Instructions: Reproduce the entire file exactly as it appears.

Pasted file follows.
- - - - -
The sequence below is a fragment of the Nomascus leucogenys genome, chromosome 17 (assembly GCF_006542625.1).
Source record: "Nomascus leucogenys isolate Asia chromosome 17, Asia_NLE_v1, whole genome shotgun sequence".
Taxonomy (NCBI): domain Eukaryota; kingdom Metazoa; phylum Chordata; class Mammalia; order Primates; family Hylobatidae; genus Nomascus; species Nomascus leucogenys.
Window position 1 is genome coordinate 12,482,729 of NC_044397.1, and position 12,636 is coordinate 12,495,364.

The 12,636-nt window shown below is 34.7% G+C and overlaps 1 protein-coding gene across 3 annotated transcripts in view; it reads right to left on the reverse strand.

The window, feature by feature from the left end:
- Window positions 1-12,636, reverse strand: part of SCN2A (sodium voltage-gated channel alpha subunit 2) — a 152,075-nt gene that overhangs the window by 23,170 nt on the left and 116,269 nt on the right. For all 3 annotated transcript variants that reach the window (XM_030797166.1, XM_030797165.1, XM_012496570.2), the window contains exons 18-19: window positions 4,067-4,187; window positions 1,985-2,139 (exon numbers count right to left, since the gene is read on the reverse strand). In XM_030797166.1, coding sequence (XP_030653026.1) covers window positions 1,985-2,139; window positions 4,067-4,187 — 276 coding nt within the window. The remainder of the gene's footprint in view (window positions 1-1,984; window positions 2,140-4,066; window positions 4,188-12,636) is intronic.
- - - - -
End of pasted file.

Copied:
The sequence below is a fragment of the Nomascus leucogenys genome, chromosome 17 (assembly GCF_006542625.1).
Source record: "Nomascus leucogenys isolate Asia chromosome 17, Asia_NLE_v1, whole genome shotgun sequence".
Taxonomy (NCBI): domain Eukaryota; kingdom Metazoa; phylum Chordata; class Mammalia; order Primates; family Hylobatidae; genus Nomascus; species Nomascus leucogenys.
Window position 1 is genome coordinate 12,482,729 of NC_044397.1, and position 12,636 is coordinate 12,495,364.

The 12,636-nt window shown below is 34.7% G+C and overlaps 1 protein-coding gene across 3 annotated transcripts in view; it reads right to left on the reverse strand.

The window, feature by feature from the left end:
- Window positions 1-12,636, reverse strand: part of SCN2A (sodium voltage-gated channel alpha subunit 2) — a 152,075-nt gene that overhangs the window by 23,170 nt on the left and 116,269 nt on the right. For all 3 annotated transcript variants that reach the window (XM_030797166.1, XM_030797165.1, XM_012496570.2), the window contains exons 18-19: window positions 4,067-4,187; window positions 1,985-2,139 (exon numbers count right to left, since the gene is read on the reverse strand). In XM_030797166.1, coding sequence (XP_030653026.1) covers window positions 1,985-2,139; window positions 4,067-4,187 — 276 coding nt within the window. The remainder of the gene's footprint in view (window positions 1-1,984; window positions 2,140-4,066; window positions 4,188-12,636) is intronic.